Small Restaurant Chains See Satisfaction Gains

Small restaurant chains have made gains in customer satisfaction ratings over last year, while most of the largest chains have lost ground, according to the 2014 restaurant report from the American Customer Satisfaction Index (ACSI). 

The 2014 restaurant report is based on interviews with 4,572 customers, chosen at random and contacted via telephone and email between January 13 and March 11, 2014. Customers were asked to evaluate their recent purchase and consumption experiences with the largest companies by market share, plus an aggregate of all other smaller brands not measured individually by name in the ACSI. The highest possible score on the ACSI satisfaction scale is 100. 

Full-Service Format Results

Within the full-service restaurant sector (where the average ACSI score has never fallen below 80), overall satisfaction rose by 1.2% to 82 in 2014. However, that was driven by a 2% improvement in satisfaction rankings for the small/"all other" full-service chains, which achieved an average score of 83. 

In contrast, all five of the highest-ranked large full-service chains nevertheless saw declines versus a year ago. Olive Garden and Outback Steakhouse are now tied for top score at 81, but Olive Garden's score is down from 83 (-4%) last year, and Outback's is down from 81 (-1%).  Red Lobster's score declined to 78 from 83 (-6%); Applebee's' declined from 82 to 78 (-5%); and Chili's' declined from 78 to 74 (-5%).

Limited-Service Format Results

Meanwhile, limited-service restaurant chains (including QSRs and fast-casual formats) as a whole held steady for the third consecutive year, with an ACSI average score of 80 -- the segment's highest-ever level of satisfaction.

“This is a considerable transformation for an industry that posted scores in the 60s throughout the 1990s and never exceeded an ACSI score of 70 until 2001,” points out ACSI director David VanAmburg. Price has always been a strong point for fast food, but fast-casual restaurants in particular have been improving quality and service at such a brisk pace that customer satisfaction with limited service formats is nearly as high as with dine-in restaurants, he points out. Furthermore, as the economy improves, consumers tend to shift some emphasis from price to quality, the report notes.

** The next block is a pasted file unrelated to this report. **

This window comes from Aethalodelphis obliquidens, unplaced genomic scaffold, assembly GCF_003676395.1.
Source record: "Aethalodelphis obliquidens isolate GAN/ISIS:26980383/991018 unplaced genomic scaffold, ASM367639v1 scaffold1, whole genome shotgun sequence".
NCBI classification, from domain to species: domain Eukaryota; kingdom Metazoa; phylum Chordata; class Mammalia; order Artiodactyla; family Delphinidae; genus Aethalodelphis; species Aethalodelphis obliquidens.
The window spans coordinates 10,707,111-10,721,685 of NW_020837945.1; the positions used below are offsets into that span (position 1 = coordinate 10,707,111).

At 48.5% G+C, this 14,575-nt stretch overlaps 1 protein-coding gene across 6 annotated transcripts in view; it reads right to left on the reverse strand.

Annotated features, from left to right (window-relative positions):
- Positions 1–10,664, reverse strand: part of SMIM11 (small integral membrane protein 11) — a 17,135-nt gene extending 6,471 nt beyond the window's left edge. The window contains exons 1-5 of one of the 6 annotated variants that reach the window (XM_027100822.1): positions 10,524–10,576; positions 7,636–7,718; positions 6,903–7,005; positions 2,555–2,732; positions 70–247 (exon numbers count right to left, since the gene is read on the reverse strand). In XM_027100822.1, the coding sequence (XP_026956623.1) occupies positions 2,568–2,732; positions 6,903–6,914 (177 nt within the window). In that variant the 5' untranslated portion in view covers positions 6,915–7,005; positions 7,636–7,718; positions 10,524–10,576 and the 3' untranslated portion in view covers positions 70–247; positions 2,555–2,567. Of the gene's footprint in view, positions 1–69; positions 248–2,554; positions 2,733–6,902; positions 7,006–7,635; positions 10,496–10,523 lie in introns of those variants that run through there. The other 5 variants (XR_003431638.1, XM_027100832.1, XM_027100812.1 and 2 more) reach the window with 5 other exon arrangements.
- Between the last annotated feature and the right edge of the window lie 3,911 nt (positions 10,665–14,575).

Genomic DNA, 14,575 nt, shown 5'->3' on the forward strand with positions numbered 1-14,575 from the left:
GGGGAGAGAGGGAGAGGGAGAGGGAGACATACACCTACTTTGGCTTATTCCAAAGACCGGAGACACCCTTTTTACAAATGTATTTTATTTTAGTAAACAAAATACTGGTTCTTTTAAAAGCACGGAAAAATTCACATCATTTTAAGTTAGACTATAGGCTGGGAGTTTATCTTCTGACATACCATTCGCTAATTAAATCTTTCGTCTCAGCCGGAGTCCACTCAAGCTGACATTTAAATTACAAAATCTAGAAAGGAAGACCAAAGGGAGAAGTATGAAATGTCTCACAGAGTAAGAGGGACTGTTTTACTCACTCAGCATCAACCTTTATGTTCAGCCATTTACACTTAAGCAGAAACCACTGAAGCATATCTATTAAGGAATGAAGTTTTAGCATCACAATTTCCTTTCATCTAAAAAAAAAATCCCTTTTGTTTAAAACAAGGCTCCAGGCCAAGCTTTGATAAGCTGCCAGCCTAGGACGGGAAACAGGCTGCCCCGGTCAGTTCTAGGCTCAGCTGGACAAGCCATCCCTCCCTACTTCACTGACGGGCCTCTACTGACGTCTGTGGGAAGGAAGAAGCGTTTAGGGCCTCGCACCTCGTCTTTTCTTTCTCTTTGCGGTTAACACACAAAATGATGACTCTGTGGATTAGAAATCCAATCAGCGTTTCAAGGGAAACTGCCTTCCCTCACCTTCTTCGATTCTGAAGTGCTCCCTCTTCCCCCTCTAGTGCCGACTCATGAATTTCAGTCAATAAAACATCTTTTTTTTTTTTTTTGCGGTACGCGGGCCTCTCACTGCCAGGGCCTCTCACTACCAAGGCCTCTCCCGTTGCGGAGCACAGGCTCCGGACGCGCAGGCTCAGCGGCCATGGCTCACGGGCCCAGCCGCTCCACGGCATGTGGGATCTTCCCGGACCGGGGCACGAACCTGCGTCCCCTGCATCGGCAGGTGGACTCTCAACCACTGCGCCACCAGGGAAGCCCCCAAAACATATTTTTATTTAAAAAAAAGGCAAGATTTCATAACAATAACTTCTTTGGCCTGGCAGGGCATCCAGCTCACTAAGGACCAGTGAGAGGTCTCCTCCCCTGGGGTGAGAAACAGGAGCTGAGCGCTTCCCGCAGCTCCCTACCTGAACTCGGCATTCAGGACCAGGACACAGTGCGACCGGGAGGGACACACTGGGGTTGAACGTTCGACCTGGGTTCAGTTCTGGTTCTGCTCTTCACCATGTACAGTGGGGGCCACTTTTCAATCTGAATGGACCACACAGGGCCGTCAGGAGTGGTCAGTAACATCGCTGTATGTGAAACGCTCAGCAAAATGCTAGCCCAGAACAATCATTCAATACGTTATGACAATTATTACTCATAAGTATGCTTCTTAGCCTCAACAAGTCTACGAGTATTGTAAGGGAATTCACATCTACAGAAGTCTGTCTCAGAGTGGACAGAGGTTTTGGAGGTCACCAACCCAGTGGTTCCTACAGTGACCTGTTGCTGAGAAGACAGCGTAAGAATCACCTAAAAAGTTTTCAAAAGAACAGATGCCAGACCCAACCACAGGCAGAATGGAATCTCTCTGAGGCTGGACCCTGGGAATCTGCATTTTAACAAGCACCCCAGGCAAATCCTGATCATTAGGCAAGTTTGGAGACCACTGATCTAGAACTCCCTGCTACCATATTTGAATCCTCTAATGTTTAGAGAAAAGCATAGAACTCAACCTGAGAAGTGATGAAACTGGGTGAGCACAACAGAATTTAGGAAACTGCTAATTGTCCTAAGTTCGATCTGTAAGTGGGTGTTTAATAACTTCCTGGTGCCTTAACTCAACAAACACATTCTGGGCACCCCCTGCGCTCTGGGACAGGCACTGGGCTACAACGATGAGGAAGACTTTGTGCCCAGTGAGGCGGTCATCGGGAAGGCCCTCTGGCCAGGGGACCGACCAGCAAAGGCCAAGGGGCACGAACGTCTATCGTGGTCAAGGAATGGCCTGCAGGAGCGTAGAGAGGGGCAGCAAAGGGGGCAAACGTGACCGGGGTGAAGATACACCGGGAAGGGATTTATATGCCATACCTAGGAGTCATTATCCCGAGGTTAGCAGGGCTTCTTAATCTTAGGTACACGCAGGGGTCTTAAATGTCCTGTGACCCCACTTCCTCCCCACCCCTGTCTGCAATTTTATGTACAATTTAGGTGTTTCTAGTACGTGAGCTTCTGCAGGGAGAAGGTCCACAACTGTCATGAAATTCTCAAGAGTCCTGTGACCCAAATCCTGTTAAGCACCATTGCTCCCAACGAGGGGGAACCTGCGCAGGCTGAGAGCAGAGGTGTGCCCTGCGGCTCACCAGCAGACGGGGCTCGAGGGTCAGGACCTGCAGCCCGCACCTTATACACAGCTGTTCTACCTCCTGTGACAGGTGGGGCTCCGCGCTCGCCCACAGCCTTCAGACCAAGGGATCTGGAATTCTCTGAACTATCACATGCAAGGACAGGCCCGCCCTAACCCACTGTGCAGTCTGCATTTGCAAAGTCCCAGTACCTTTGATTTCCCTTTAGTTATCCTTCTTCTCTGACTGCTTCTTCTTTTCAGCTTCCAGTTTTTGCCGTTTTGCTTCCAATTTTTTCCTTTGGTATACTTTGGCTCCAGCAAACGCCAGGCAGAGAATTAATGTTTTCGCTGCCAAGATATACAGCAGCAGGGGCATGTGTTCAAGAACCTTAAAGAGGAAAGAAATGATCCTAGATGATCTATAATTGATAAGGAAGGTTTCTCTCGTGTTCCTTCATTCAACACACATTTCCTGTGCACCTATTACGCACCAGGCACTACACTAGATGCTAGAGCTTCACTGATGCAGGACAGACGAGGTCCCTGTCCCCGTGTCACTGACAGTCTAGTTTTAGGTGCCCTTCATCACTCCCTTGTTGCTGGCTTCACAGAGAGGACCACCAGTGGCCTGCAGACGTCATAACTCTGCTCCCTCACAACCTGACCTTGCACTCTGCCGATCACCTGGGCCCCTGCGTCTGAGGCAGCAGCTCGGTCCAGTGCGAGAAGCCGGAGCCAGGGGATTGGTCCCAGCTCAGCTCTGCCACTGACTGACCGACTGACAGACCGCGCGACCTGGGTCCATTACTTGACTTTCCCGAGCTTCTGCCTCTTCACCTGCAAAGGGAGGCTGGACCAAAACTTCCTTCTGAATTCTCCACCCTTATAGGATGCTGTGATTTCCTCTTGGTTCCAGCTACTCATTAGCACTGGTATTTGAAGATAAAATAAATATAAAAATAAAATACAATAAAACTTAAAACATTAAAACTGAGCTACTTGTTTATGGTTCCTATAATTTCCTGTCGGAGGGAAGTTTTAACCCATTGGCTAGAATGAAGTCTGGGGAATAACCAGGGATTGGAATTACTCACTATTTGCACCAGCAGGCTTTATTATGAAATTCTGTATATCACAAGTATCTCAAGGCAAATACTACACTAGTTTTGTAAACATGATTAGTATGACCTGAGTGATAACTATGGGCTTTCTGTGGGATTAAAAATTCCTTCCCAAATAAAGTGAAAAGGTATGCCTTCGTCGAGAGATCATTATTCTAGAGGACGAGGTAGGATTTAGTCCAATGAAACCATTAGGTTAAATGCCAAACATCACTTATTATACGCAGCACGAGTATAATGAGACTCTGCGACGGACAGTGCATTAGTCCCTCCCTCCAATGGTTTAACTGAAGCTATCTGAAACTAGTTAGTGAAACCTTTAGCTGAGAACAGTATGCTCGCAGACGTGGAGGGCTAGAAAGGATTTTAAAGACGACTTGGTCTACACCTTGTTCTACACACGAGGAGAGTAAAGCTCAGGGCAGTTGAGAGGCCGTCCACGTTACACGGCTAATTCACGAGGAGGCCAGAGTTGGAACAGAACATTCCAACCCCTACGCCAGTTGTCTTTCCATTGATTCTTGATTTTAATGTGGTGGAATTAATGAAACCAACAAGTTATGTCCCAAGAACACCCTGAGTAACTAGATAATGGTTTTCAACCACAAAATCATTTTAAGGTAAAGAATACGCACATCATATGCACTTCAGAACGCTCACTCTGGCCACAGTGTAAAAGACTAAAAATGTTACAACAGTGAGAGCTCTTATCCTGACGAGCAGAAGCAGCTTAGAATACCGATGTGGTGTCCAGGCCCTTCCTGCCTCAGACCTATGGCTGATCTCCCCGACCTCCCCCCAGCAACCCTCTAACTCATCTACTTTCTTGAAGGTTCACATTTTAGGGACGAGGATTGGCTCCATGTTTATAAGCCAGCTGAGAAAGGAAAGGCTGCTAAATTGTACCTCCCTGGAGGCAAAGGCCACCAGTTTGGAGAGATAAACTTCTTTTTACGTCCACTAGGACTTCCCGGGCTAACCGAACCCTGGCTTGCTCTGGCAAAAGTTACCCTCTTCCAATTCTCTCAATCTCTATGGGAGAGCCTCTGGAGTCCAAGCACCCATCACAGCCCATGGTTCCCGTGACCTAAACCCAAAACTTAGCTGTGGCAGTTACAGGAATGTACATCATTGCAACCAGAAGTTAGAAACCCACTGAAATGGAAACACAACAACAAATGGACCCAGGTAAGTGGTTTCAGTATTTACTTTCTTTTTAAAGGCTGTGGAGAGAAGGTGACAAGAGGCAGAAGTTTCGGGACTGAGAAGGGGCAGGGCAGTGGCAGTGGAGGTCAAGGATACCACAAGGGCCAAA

Again, however, the smaller/"all other" chains (which, according to ACSI, include fast-casual brands like Panera Bread and Chipotle Mexican Grill) ranked higher. These smaller limited-service chains saw a 2% improvement to a score of 84, meaning that they not only outranked limited service chains overall, but outranked even small full-service chains. 

Among the biggest limited-service brands, pizza chains grabbed the top four ranking slots. Papa John’s (unchanged) and Pizza Hut (+3%) share the lead at 82, with Little Caesar's (-2%) and Domino’s Pizza (-1%) tied for second place, at 80. 

Subway (-6%) fell out of the top spot to tie with Wendy’s (-1%) at 78.

Burger King (unchanged) is tied with Starbucks (-5%) at 76, followed closely by Dunkin’ Donuts (-6%) at 75. KFC declined the most: -9%, to 74. Taco Bell declined 3%, to 72, while McDonald’s dipped 3%, to 71. 

Across all restaurant formats, satisfaction averaged 78.5, -0.9% versus 2013.

ACSI's 2014 consumer survey found Americans reporting that on average, they ate four meals per week outside the home. That's up 60% from the average reported at the end of the recession. 

"People in restaurant holding the menu" photo from Shutterstock.

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